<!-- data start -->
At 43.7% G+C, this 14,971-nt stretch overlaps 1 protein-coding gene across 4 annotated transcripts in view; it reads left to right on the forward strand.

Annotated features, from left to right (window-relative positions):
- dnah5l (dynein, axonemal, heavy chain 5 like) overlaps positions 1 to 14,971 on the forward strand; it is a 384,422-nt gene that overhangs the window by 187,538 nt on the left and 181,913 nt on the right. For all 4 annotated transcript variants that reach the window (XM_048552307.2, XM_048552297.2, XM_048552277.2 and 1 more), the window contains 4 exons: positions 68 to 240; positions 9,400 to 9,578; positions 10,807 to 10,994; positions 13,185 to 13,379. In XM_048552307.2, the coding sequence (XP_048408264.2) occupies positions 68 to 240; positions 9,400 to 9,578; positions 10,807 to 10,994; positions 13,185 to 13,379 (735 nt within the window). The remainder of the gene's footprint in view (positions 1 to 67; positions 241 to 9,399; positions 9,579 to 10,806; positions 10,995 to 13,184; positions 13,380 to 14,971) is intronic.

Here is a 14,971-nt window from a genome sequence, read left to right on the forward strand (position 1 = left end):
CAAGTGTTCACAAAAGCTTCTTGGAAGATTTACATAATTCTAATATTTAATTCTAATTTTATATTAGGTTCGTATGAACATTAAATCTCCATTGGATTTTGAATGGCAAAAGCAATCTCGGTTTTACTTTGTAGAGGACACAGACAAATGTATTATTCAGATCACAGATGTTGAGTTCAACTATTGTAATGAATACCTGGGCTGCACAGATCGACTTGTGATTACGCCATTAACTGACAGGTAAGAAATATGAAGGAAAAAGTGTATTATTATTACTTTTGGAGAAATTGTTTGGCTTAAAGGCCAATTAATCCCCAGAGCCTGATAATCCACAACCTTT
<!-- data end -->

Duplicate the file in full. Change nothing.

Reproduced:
At 43.7% G+C, this 14,971-nt stretch overlaps 1 protein-coding gene across 4 annotated transcripts in view; it reads left to right on the forward strand.

Annotated features, from left to right (window-relative positions):
- dnah5l (dynein, axonemal, heavy chain 5 like) overlaps positions 1 to 14,971 on the forward strand; it is a 384,422-nt gene that overhangs the window by 187,538 nt on the left and 181,913 nt on the right. For all 4 annotated transcript variants that reach the window (XM_048552307.2, XM_048552297.2, XM_048552277.2 and 1 more), the window contains 4 exons: positions 68 to 240; positions 9,400 to 9,578; positions 10,807 to 10,994; positions 13,185 to 13,379. In XM_048552307.2, the coding sequence (XP_048408264.2) occupies positions 68 to 240; positions 9,400 to 9,578; positions 10,807 to 10,994; positions 13,185 to 13,379 (735 nt within the window). The remainder of the gene's footprint in view (positions 1 to 67; positions 241 to 9,399; positions 9,579 to 10,806; positions 10,995 to 13,184; positions 13,380 to 14,971) is intronic.

Here is a 14,971-nt window from a genome sequence, read left to right on the forward strand (position 1 = left end):
CAAGTGTTCACAAAAGCTTCTTGGAAGATTTACATAATTCTAATATTTAATTCTAATTTTATATTAGGTTCGTATGAACATTAAATCTCCATTGGATTTTGAATGGCAAAAGCAATCTCGGTTTTACTTTGTAGAGGACACAGACAAATGTATTATTCAGATCACAGATGTTGAGTTCAACTATTGTAATGAATACCTGGGCTGCACAGATCGACTTGTGATTACGCCATTAACTGACAGGTAAGAAATATGAAGGAAAAAGTGTATTATTATTACTTTTGGAGAAATTGTTTGGCTTAAAGGCCAATTAATCCCCAGAGCCTGATAATCCACAACCTTT